July 5, 2011
Source: Bangkok Post
Dengue Fever, Cambodian Space Project release new albums
Two bands playing music inspired by Cambodia's "golden era" of rock 'n' roll and pop music during the 1960s through to the mid-'70s, LA-based Dengue Fever and Phnom Penh-based Cambodian Space Project (CSP), recently released new albums.
Dengue Fever's Cannibal Courtship (Concord Music) is the band's fifth studio album and the first since the hugely successful Venus on Earth in 2008. Dengue Fever, led by the Holtzman brothers and fronted by Khmer singer Chhom Nimol, started by playing covers of songs by late stars like Sin Sisamouth, Ros Sereysothea and Pan Ron but over the past 10 years have slowly developed their own unique sound that takes Cambodian pop and blends its with edgy rock riffs, snatches of Ethiopian jazz and the sound of the Farafisa organ.
The band is very popular now on both the indie rock and World Music festival circuits, and the new album - on a new label and with a bigger budget - is likely to make them even more popular.
Cannibal Courtship is a mix of English- and Khmer-language songs, all of which were written by the band. The first thing I noticed about the album was the "wall of sound" the band has created. You can hear this on the title track, a surf guitar rocker about the travails of repressed love. The rock element is further explored on Family Business, Only A Friend and the hard driving final track, Durian Dowry.
While I like Nimol's singing throughout (for someone who couldn't speak English a few years ago, she now handles English lyrics with aplomb), it's the Khmer-language songs that I really liked, particularly the album's standout track, the dreamy, haunting Uku. But overall, this is Dengue Fever's most accessible album, full of interesting songs and musical detours. A band right on top of its game - highly recommended (http://www.denguefevermusic.com).
I reviewed the Cambodian Space Project's debut release, a vinyl maxi-single (the first vinyl released in Cambodia for more than 30 years) called I'm Unsatisfied, a Pan Ron classic, a few months back. Now, after a tour that took place in Australia, the US and Europe, the band, a fluctuating collective of up to 11 members, led by Aussie guitarist Julien Poulson and singer Srey Thy, has released its debut album titled 2011: A Space Odyssey, on the Hong Kong-based Metal Postcard record label.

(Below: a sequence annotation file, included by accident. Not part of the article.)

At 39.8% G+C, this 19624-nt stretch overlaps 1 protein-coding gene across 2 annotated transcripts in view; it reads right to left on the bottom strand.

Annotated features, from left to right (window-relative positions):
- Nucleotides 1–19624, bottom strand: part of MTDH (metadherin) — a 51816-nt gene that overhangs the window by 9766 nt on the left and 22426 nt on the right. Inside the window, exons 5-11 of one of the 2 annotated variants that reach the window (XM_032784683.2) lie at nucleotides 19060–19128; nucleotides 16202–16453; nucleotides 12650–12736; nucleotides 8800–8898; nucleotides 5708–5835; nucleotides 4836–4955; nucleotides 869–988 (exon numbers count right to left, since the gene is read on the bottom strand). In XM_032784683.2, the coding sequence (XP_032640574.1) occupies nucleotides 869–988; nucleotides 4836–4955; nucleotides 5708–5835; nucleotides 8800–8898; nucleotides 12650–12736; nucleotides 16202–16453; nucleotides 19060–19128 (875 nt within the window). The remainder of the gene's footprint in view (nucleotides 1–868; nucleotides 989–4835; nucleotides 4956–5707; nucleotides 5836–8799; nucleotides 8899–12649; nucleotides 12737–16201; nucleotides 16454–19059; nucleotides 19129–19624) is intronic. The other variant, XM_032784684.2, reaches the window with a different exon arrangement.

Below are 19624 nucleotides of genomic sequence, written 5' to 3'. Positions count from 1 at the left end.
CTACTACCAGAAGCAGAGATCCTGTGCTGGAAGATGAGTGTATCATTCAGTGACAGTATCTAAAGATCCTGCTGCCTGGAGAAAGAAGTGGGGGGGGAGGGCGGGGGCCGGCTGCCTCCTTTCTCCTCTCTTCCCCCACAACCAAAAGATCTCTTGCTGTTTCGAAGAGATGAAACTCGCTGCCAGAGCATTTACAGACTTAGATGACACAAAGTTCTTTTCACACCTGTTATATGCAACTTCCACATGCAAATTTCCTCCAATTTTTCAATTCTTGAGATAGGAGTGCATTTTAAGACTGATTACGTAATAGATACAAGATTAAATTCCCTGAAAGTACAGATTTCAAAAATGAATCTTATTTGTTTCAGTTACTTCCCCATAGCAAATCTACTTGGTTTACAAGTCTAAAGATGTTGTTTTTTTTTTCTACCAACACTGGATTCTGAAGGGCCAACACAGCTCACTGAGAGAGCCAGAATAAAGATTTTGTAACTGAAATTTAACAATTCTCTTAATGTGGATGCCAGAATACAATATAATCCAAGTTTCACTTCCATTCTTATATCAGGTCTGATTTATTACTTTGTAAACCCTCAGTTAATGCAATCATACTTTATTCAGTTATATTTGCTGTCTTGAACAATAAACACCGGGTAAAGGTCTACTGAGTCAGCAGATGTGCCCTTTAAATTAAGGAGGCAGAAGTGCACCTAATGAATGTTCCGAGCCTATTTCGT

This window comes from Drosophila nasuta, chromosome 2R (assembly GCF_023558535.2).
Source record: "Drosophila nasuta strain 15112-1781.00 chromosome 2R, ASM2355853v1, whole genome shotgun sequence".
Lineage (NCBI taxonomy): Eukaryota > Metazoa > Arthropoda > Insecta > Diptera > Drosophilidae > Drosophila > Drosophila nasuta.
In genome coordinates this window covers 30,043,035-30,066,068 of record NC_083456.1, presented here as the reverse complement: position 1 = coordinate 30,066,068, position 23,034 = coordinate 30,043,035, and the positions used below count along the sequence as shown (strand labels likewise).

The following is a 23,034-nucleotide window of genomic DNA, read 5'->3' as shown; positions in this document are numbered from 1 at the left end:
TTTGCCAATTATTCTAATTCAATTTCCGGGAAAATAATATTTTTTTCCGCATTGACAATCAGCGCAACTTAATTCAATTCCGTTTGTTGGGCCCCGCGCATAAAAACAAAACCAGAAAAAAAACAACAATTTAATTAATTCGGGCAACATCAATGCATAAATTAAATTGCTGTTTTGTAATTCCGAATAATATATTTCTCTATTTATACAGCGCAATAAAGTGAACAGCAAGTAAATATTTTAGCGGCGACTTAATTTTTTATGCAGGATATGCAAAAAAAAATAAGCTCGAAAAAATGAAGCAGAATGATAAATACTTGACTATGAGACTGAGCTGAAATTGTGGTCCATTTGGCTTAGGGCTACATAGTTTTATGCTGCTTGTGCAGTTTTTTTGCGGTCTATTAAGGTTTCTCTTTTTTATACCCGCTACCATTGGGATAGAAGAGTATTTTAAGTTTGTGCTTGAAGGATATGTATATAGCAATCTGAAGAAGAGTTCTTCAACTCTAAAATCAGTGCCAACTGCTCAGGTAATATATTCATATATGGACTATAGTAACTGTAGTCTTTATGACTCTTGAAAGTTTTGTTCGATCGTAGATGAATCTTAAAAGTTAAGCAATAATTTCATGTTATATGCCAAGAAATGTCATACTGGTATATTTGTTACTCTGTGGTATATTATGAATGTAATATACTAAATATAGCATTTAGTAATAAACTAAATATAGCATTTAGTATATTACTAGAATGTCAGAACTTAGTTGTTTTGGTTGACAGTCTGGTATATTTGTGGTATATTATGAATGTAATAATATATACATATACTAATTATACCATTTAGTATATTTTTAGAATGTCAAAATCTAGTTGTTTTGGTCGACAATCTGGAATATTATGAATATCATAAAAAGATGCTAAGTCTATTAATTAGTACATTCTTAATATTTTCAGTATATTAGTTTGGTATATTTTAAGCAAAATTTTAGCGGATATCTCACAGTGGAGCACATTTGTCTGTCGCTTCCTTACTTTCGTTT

In contrast to the established Dengue Fever, the CSP is just starting on its musical journey.
The songs on the band's debut go from Pan Ron and Ros Soreysothea covers like Love Like Honey to covers that take the song into uncharted waters like Love God and the anthemic and irrepressible Kangaroo Boy (a good one to pogo to). Singer Srey Thy is not such a smooth singer as Dengue Fever's Nimol, but her voice perfectly matches the more indie-rock approach the CSP has taken. And with the funny and moving Have Visa No Have Rice, she is also developing her skills as a songwriter.
The CSP covers perhaps the most famous '60s Cambodian pop song, Ros Sereysothea's I'm Sixteen, with a great deal of energy and some excellent blues harmonica playing from Ken White. Dengue Fever also covered this song some years back, but I like the CSP's version for its drive and edgy sound.
If they can keep going - it ain't easy being such a huge band in Phnom Penh - I think we can expect great things from the Cambodian Space Project in the future.
The CSP appears on a sampler compilation from the band's label, Metal Postcard Records, which is run by CEO Sean Hocking, who also operates a company producing podcasts for the Chinese market.
The Thai-based band Pussy & The Learjets is also on the record label (look for the band's download, Nothing/Itchy Skin).
The compilation's title is interesting - Dedicated to John Heartfield: Metal Postcard 2005-2010 - as it pays tribute to the pioneering German photomontage artist John Heartfield. It includes a track from the Cambodian Space Project's debut release, the maxi-single Knyom Mun Sok Jet Te (I'm Unsatisfied), as well as garage rock (DP from Hong Kong), minimalist rock from Perth-based rockers Erasers, electro from WOW, mutant disco from someone called "Dsico", and a strange cover of Woody Guthrie's classic US folk song, This Land Is Your Land. There is "attitude" on many of the songs, plus snatched media sound bites and a collage approach to creating music (perhaps this links with the photomontage of Heartfield) - but my favourite on this release is another band from Perth, singer songwriter Swoop Swoop, whose acoustic guitar-led songs Drive Into the Night and Your Blood Is My Blood are standouts.
The funniest title would have to go to the wonderfully named Bedford Avenue Mullet Girl; the song took me right back to the technopop of Human League from my hometown Sheffield. Check out http://www.metalpostcard.com.